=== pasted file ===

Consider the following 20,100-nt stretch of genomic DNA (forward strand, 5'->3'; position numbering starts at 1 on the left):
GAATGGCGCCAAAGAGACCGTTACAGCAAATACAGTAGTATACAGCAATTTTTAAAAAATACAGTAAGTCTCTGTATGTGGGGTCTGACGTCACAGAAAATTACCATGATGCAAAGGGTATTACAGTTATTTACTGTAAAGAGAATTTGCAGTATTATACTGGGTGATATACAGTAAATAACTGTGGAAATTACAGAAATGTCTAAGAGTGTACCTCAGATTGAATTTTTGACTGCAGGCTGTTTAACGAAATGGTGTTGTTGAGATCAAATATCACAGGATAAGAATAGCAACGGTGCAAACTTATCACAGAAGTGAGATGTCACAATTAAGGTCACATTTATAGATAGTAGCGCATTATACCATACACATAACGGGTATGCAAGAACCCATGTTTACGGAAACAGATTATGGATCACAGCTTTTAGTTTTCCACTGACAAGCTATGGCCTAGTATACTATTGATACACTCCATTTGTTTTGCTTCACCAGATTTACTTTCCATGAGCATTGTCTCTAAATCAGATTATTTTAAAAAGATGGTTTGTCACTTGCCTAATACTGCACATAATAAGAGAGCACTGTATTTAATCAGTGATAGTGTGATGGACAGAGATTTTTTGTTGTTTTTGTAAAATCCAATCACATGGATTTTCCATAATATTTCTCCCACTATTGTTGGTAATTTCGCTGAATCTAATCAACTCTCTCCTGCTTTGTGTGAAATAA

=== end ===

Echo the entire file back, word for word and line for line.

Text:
Consider the following 20,100-nt stretch of genomic DNA (forward strand, 5'->3'; position numbering starts at 1 on the left):
GAATGGCGCCAAAGAGACCGTTACAGCAAATACAGTAGTATACAGCAATTTTTAAAAAATACAGTAAGTCTCTGTATGTGGGGTCTGACGTCACAGAAAATTACCATGATGCAAAGGGTATTACAGTTATTTACTGTAAAGAGAATTTGCAGTATTATACTGGGTGATATACAGTAAATAACTGTGGAAATTACAGAAATGTCTAAGAGTGTACCTCAGATTGAATTTTTGACTGCAGGCTGTTTAACGAAATGGTGTTGTTGAGATCAAATATCACAGGATAAGAATAGCAACGGTGCAAACTTATCACAGAAGTGAGATGTCACAATTAAGGTCACATTTATAGATAGTAGCGCATTATACCATACACATAACGGGTATGCAAGAACCCATGTTTACGGAAACAGATTATGGATCACAGCTTTTAGTTTTCCACTGACAAGCTATGGCCTAGTATACTATTGATACACTCCATTTGTTTTGCTTCACCAGATTTACTTTCCATGAGCATTGTCTCTAAATCAGATTATTTTAAAAAGATGGTTTGTCACTTGCCTAATACTGCACATAATAAGAGAGCACTGTATTTAATCAGTGATAGTGTGATGGACAGAGATTTTTTGTTGTTTTTGTAAAATCCAATCACATGGATTTTCCATAATATTTCTCCCACTATTGTTGGTAATTTCGCTGAATCTAATCAACTCTCTCCTGCTTTGTGTGAAATAA